In the days after the Dallas police massacre, American civility took a few small steps forward. A good part of this was attributable to the relative silence of the usual suspects, the partisans, the politicians, the professional protesters, the talk-radio blowhards. Donald Trump canceled his rallies and tweeted an unobjectionable call for national unity. Hillary Clinton, who cannot be compared to Trump as an incendiary force in American life, canceled her rallies too, but showed her limitations by making an entirely banal statement on the need for a “national conversation” about race.
At that very moment, a sophisticated and sensitive conversation about race–to my mind, the most thoughtful one we’ve had in years–was already breaking out. It was visible on cable television, where a succession of journalists interviewed a succession of Dallas citizens and civic leaders who expressed neither hate nor anger nor intemperance, but sadness and empathy. Even the local extremists seemed moderate: an African-American protester named Mark Hughes quietly explained to a boggled Craig Melvin of MSNBC that he had brought his AR-15 to the protest march to exercise his Second Amendment rights, but when the shooting started he surrendered the rifle to a police officer so that he wouldn’t be confused with the shooter. (His face was tweeted out as a possible suspect anyway.)
The complexity of it all was typically American, confounding the notion of a binary black-white race war. The police officers involved in the incidents were a mélange of races; the freaked-out cop who shot Philando Castile in Minnesota was Latino. There were police officers being photographed, smiling with the protesters in Dallas; there were police officers of various races arresting Black Lives Matter leader DeRay Mckesson in Baton Rouge. “War in Dallas,” screamed the Drudge Report, but the reality seemed quite the opposite. Indeed, it could be argued that Dallas was a metaphor for the true state of race relations in the country–improving slowly, painfully but surely, after the explosions of police violence these past few years. The shooter, Micah Johnson, was a metaphor too–a radical, mentally disturbed outlier grabbing the headlines, distorting the actual state of the nation. In that way, he was reminiscent of Omar Mateen, the sexually confused and enraged loner who perpetrated the Orlando gay-bar massacre in June. Both were disturbed men who wrapped themselves in the cloak of larger movements–and the media, especially in the Orlando case, chose to portray the events as acts of terrorism rather than of individual derangement, abetted by the easy access of deranged individuals to powerful firearms.
All of which raises the question: What if we are not “falling apart” as a nation? What if we are, in fact, doing what democracies are supposed to do–gradually learning, through experience, how to solve our most vexing problems? The very presence of the cameras that recorded the apparently flagrant police shootings of Philando Castile and Alton Sterling is a sign of progress: in the future, given the use of police cameras and concerned citizens with phones, virtually every interaction between the police and the public will be filmed. (Given the presence of cameras in both those shootings, it is remarkable that the police reacted as outrageously as they did.) There were also some helpful voices in the crowd. There was Newt Gingrich, in a Facebook conversation with Van Jones, saying that “if you are a normal white American, the truth is you don’t understand being black in America, and you instinctively underestimate the level of discrimination and the level of additional risk.” And there was Dr. Brian Williams, part of the surgical team that treated the wounded Dallas officers, who admitted that as a black man, he was afraid of the police, and then recounted a time when he and his daughter had bought ice cream for an officer–just to show the police that they were appreciated by the community.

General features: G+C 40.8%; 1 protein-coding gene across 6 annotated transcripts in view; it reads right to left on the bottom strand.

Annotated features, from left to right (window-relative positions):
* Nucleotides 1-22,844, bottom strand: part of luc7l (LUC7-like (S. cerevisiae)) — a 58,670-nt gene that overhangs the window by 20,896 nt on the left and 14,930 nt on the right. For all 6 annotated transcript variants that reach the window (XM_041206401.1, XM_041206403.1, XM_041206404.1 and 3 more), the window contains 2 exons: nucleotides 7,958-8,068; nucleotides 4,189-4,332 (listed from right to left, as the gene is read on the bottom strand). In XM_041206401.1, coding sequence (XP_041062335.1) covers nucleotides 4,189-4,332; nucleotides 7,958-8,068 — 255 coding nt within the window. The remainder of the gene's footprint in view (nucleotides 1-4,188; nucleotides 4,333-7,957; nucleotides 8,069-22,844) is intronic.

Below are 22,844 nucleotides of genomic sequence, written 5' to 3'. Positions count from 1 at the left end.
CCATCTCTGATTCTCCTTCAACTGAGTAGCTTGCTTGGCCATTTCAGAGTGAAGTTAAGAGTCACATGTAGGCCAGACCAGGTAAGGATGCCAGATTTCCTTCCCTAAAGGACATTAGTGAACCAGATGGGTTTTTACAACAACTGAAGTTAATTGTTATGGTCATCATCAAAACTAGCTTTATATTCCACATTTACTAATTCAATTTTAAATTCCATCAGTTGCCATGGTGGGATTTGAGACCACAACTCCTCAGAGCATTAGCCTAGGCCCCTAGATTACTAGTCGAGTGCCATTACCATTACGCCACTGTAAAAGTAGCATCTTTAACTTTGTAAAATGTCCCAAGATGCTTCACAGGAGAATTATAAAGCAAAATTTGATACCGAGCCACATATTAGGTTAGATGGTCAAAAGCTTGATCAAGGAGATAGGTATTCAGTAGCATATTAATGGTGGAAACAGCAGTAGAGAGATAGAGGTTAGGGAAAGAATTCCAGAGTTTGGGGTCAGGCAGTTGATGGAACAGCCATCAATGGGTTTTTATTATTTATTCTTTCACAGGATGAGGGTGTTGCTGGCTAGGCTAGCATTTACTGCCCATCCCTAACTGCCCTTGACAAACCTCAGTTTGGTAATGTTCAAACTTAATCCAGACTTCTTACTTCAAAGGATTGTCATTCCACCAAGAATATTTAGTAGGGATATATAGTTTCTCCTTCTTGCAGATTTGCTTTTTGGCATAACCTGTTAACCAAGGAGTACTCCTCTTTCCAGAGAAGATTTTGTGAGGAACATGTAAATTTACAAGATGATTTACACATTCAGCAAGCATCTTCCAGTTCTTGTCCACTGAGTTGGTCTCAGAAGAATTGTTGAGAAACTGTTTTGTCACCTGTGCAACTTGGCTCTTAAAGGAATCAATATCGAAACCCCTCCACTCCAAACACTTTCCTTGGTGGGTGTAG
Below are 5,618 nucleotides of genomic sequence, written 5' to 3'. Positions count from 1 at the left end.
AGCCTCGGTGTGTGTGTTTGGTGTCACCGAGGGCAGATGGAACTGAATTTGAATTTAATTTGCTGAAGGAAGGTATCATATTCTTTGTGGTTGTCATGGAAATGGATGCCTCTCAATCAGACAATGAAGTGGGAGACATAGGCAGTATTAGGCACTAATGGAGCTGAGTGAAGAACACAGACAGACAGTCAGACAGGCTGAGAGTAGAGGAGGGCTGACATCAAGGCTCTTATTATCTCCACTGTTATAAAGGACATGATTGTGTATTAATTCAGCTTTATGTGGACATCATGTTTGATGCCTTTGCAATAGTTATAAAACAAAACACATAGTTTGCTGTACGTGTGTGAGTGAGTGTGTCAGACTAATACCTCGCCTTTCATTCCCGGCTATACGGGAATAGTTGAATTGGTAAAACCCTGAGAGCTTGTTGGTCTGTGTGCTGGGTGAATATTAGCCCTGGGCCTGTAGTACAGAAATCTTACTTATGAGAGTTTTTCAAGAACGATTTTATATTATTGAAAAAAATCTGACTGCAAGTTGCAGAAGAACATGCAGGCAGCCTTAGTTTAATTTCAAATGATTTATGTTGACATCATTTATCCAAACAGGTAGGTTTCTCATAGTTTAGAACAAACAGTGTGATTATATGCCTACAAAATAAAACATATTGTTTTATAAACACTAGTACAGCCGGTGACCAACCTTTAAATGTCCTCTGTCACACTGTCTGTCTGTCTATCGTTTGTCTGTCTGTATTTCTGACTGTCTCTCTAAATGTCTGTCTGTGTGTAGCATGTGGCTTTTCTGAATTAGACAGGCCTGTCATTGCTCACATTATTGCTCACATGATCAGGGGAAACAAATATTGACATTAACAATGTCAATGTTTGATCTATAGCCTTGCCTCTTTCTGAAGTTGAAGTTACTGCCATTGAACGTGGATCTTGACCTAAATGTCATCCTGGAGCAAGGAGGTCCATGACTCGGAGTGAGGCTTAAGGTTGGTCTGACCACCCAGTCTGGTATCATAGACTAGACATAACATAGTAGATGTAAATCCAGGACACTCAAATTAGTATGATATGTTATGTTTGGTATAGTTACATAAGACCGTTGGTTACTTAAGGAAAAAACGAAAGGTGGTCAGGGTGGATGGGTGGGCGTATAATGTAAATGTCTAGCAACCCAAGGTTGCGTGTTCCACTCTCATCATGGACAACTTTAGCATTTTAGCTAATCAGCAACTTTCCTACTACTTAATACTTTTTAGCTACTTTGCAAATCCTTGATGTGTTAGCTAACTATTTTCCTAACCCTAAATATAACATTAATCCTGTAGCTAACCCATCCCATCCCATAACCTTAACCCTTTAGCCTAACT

Those panic mongers who would compare the current moment to 1968 should note that there were few, if any, integrated surgical teams back then, and few black police chiefs or mayors in major American cities. There was no African-American Attorney General or Homeland Security director, like Loretta Lynch and Jeh Johnson, who set the civil, mournful tone in the hours after the massacre. And there was certainly no black President. There were few black journalists–like Craig Melvin–to report the situation with empathy, and there was a much smaller black middle class, people with homes and jobs and property to defend, to serve as a voice of stability. Those who argue that the fundamental hydraulics of race relations haven’t changed in the past 40 years, like the intellectual Ta-Nehisi Coates, are deluding themselves and misleading their followers.